I think I did this a couple of winters ago, a look at each position up and down the organization. Who’s in place? Who’s on the rise? What should be expected at each spot? We’ll do it again this year, starting at a position that brings both stability and uncertainty. The Yankees have their first baseman of the past, present and future, and he’s a good one. Question is, is he an MVP candidate or simply a productive power hitter?
Signed through 2016
Halfway through an eight-year contract, Teixeira’s only real failure centers on his extreme expectations. When he signed in the winter of 2008, Teixeira was a 28-year-old with a brilliant defensive reputation and a terrific all-around bat. He hit for average, hit for power and drew walks. In his first year with the Yankees, he never won the MVP award. In the three years since, his batting average has dipped significantly. He’s maintained his home run power, his strikeouts have not increased significantly, and he still takes his walks, but Teixeira’s hit total has dropped year by year. The defensive shift used against him has been successful, and he’s had some trouble with injuries. He’ll be 33 years old in April, which isn’t particularly old, but isn’t particularly young either. His power and glove have been enough to keep him plenty productive, but there’s always the expectation that Teixeira should be more than this.
On the verge
For any number of reasons — Teixeira’s contract probably being one of them — the Yankees don’t really have a standout first base prospect. They have several notable guys who could probably play the position, but many prospects are tested elsewhere and moved to first base only if they can’t handle other positions. Instead, the Yankees true first base depth probably comes from newly acquired corner utility man Russ Canzler. The Yankees could also shift Kevin Youkilis to first base if necessary. As for true in-house options, Ronnier Mustelier has actually never played the position in the U.S., though I suspect he could see some time there this year. Instead, the top upper-level first baseman is Luke Murton, who hit 25 homers in Trenton last season. Kyle Roller is another power bat, having hit 18 homers in Tampa. Murton and Roller could each move up a level this season.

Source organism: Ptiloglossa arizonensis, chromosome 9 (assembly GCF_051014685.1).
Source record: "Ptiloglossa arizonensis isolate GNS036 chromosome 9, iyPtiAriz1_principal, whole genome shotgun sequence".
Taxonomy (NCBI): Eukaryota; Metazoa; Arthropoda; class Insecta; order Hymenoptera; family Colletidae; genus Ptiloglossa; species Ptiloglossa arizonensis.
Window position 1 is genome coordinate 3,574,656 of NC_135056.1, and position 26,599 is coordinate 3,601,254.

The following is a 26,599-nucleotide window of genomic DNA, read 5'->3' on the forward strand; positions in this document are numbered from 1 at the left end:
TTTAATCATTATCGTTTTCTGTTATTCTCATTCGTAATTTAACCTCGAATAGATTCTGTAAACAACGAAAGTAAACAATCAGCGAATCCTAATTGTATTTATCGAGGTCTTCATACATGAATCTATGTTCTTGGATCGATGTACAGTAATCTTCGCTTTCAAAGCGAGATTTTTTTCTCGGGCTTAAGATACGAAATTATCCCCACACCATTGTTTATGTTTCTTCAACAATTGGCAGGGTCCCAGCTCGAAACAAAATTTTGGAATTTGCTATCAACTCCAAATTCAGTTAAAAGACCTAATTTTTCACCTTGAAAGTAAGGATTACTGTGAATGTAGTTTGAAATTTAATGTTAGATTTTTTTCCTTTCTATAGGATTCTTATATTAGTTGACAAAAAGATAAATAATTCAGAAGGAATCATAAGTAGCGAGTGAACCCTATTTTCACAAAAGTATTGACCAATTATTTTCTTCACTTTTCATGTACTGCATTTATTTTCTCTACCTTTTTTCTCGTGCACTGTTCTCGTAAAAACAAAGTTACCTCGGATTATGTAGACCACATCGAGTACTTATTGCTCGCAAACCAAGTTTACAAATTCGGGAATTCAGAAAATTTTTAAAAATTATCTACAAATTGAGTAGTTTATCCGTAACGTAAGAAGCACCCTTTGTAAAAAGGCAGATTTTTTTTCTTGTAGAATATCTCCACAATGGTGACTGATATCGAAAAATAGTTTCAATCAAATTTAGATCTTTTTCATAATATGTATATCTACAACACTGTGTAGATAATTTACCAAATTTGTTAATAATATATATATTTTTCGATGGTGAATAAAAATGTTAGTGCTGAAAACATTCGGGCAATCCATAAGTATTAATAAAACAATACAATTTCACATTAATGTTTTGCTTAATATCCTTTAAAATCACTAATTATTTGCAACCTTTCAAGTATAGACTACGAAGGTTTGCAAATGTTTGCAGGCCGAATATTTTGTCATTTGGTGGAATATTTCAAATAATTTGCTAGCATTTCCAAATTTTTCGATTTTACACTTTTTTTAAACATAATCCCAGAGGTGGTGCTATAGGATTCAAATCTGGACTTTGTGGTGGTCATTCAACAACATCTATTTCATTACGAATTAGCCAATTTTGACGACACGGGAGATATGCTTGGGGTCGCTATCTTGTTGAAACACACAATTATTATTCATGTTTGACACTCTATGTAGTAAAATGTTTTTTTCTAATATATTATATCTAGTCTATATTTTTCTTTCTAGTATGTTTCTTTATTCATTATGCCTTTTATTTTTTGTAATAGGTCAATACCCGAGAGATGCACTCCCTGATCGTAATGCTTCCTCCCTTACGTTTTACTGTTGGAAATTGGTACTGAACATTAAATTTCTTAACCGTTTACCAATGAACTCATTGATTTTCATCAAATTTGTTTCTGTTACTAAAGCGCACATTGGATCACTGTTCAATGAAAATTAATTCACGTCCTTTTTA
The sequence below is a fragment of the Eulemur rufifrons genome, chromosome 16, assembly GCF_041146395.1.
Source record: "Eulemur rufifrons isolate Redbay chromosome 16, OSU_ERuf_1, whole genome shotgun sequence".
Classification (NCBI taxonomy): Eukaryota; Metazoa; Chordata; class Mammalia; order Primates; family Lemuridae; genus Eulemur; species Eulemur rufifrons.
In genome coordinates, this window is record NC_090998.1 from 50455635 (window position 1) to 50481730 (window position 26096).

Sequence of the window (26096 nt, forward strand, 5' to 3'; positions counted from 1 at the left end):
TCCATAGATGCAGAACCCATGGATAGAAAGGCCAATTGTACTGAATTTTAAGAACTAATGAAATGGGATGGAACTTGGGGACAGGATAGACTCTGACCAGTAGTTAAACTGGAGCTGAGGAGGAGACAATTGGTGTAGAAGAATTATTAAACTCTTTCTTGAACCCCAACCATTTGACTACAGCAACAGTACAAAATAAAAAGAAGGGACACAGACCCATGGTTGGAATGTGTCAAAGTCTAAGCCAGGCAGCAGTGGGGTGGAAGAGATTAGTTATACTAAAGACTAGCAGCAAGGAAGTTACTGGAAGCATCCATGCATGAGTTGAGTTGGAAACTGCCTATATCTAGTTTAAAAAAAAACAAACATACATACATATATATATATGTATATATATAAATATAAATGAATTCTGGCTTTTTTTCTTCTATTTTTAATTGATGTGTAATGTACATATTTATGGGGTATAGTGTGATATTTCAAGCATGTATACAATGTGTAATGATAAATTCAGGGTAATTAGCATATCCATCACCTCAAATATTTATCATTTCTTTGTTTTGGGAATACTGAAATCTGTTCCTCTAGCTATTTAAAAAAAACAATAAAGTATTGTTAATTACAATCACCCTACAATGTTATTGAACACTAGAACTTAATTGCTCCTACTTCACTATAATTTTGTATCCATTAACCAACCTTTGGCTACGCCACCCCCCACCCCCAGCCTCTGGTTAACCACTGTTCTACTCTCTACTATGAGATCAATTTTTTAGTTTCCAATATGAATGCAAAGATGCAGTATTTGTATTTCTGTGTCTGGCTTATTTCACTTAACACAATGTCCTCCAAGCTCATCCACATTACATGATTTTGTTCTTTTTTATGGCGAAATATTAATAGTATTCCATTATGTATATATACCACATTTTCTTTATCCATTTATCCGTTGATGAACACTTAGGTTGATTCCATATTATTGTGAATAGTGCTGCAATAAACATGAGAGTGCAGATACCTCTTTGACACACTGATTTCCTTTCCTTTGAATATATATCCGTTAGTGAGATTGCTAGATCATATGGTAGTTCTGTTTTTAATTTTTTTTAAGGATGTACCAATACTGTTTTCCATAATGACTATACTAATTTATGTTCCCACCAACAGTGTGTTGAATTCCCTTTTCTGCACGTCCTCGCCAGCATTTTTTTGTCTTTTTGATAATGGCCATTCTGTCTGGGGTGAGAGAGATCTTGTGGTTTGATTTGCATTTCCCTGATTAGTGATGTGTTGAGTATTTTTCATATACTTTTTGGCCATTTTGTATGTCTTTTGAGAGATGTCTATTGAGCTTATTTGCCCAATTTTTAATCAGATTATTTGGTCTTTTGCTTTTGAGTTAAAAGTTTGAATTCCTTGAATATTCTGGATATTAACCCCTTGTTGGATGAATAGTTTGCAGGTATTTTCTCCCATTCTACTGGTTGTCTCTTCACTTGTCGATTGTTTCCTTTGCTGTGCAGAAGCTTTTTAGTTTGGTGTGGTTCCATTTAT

Deeper in the system
Four years of Teixeira means the Yankees have some time to develop or discover a replacement. With that in mind, keep an eye on 2011 fifth-round pick Greg Bird. He was selected as a catcher, and the Yankees kept him there early last year, but he spent the last month exclusively playing first base. After jumping from the Gulf Coast League to Staten Island, Bird hit .400/.489/.650 against the tougher competition. Granted, it was only 40 at-bats, but it was a glimpse of Bird’s hitting potential. He’s certainly the top first-base prospect in the system (though it should be noted that Ramon Flores has played some first). Two notable names from the 2012 draft class: 10th-rounder Matt Snyder and 33rd-rounder Saxon Butler each put up huge numbers in Staten Island (though Butler struggled after a jump to Charleston). They’d be a dynamite prospect together, because Snyder is all about on-base percentage and Butler has power.
If the Yankees honestly believe Mustelier can be a useful big league bat, they might have to get him a little bit of time at first base this season. His best big league fit likely comes as a Canzler-type utility player who can backup at the four corners, and given this year’s potentially crowded Triple-A roster, it might make sense to give Mustelier a few reps at first base if only to make it easier to keep his bat in the lineup while other guys take turns at third and in right. Guys like Flores and Tyler Austin have played some first base in their careers, but they’re more valuable as outfielders and likely to stay there.
What to watch
The true first-base interest comes at the extremes of the organization: In the big leagues and in the lowest levels of the minors. In New York, Teixeira is still a fascinating player worth wondering about. Can he raise his average enough to put himself back into the MVP conversation? Can he stay fully healthy this year? Can his left-handed swing come back around? Lower in the system, the question is whether Bird is the real deal. If the Yankees have given up on him behind the plate, that means they’re banking on his bat being enough to get him to the big leagues. He has a long way to go, but this could be his first full-season to really show something.
Associated Press photo; headshots of Teixeira, Canzler, Bird and Mustelier